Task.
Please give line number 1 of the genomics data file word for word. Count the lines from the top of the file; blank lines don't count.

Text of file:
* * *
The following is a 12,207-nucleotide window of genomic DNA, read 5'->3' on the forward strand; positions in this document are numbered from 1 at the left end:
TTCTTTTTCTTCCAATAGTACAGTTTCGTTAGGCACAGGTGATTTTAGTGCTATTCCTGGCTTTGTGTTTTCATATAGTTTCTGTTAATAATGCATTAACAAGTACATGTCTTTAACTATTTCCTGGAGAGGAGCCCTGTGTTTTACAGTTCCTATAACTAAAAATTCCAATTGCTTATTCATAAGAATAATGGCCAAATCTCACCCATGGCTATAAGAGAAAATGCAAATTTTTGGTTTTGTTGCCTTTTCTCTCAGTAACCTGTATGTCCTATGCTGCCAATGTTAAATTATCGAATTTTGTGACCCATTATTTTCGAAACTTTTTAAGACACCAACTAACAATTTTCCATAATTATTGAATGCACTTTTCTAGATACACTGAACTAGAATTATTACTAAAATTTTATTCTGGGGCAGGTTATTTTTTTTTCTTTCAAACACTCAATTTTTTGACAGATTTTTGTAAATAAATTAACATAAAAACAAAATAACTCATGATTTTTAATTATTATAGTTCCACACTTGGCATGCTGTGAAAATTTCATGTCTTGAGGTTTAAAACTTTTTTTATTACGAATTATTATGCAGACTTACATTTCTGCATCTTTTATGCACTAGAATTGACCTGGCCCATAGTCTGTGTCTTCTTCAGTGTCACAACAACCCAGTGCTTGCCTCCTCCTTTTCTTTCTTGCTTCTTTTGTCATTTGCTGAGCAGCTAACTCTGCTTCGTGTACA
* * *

The following is a 12,207-nucleotide window of genomic DNA, read 5'->3' on the forward strand; positions in this document are numbered from 1 at the left end: